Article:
Province says federal emissions cap could cost oil and gas sector up to $9B by 2030

Michelle Berg/Saskatoon StarPhoenix. Energy and Resources Minister Jim Reiter gives an update on the progress of Saskatchewan's critical minerals strategy during the Saskatchewan Geological Survey Open House at Delta Bessborough Hotel. Photo taken in Saskatoon, Sask. on Tuesday, November 28, 2023.

“We need the federal government to take a step back and understand that what they’re proposing is going to have a dramatic effect.”

Trillian Reynoldson, Regina Leader-Post

The Government of Saskatchewan says an emissions cap proposed by the federal government could cost the province’s oil and gas sector between $7 and $9 billion by 2030.

Speaking out against the cap, as well as proposed Methane 75 regulations, on Thursday, Minister of Energy and Resources Jim Reiter said it could be “devastating” for the provincial economy.

“We’re hoping this doesn’t come to fruition,” Reiter said in an interview Thursday. “We need the federal government to take a step back and understand that what they’re proposing is going to have a dramatic effect.”

Preliminary economic analysis showed the impact of the emission cap and Methane 75 could put 20 to 30 per cent of the province’s total production at risk by 2030, according to a news release issued Thursday.

“Both amount to a production cap by default, and represent further instances of the federal government infringing on Saskatchewan’s constitutionally protected right to develop our natural resources,” Reiter said in the release from the province. “We urge the federal government to scrap both policies, and instead focus on practical solutions that reduce emissions while supporting the oil and gas sector.”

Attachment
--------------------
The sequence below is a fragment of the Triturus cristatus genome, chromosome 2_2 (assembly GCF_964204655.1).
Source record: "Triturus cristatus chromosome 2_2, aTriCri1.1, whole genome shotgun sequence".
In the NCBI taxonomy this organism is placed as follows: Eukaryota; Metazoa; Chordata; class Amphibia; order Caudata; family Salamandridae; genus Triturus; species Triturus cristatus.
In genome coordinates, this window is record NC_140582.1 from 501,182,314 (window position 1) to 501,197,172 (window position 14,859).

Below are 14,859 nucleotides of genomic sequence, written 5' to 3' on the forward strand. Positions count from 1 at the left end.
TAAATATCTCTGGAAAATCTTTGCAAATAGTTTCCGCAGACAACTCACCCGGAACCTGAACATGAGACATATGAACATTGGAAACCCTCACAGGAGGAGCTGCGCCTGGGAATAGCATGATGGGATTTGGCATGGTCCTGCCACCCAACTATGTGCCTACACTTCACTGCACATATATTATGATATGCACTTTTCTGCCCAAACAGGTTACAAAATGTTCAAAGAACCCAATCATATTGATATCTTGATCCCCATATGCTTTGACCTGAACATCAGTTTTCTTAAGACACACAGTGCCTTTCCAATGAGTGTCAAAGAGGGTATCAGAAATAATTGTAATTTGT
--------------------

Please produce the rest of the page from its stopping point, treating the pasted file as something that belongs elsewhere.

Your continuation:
When asked to explain how the government came to these estimates, Reiter did provide specifics, but said ministry officials have been working on “high-level estimates.” When pressed further, he said they have also had discussions with those in the industry since the province became aware of the potential policies. 

The province argues the policies will negatively impact communities across Saskatchewan, significantly reducing employment, gross product, royalties and other tax revenues that fund critical public services.

“It’s not well thought out. It’s going to do so much damage to the industry without kind of looking at the overall impacts,” Reiter said.

The province also asserts that because the federal government has indicated there are no plans to apply similar treatment to imported energy products, there will be an increased reliance on oil and gas imported from countries that do not have strong environmental records.

“What this is going to do is hurt the Canadian energy industry and we’re going to be counting on more imports from other countries that quite likely care less about the environment than we do,” Reiter said. “We’re going to look at all options at our disposal and hopefully the federal government understands the problems that this is causing.”

In December, Minister of Environment and Climate Change Steven Guilbeault announced stronger restrictions on methane emissions from fossil fuels. The amended targets aim for a reduction of at least 75 per cent from 2012 levels by 2030. 

at the time, Opposition leader Carla Beck said while the NDP have been clear in their concern about the reachability of federal targets, the back-and-forth over jurisdiction is not aiding in solutions.

“I think we’re being failed by both levels of government,” she said. “There needs to be a plan and it needs to be built with both the federal government and the provincial government at the table.”

Guilbeault and Minister of Energy and Natural Resources Jonathan Wilkinson also unveiled a framework that includes a national cap-and-trade system at COP28 in Dubai in December. The framework sets a goal to cap 2030 greenhouse gas emissions from oil and gas production at 35 to 38 per cent below 2019 levels, with flexible compliancy targets allowing emitting at 20 to 23 per cent below 2019 levels.

The targets are part of the federal government’s commitment to achieve net-zero emissions by 2050.

— with files by Larissa Kurz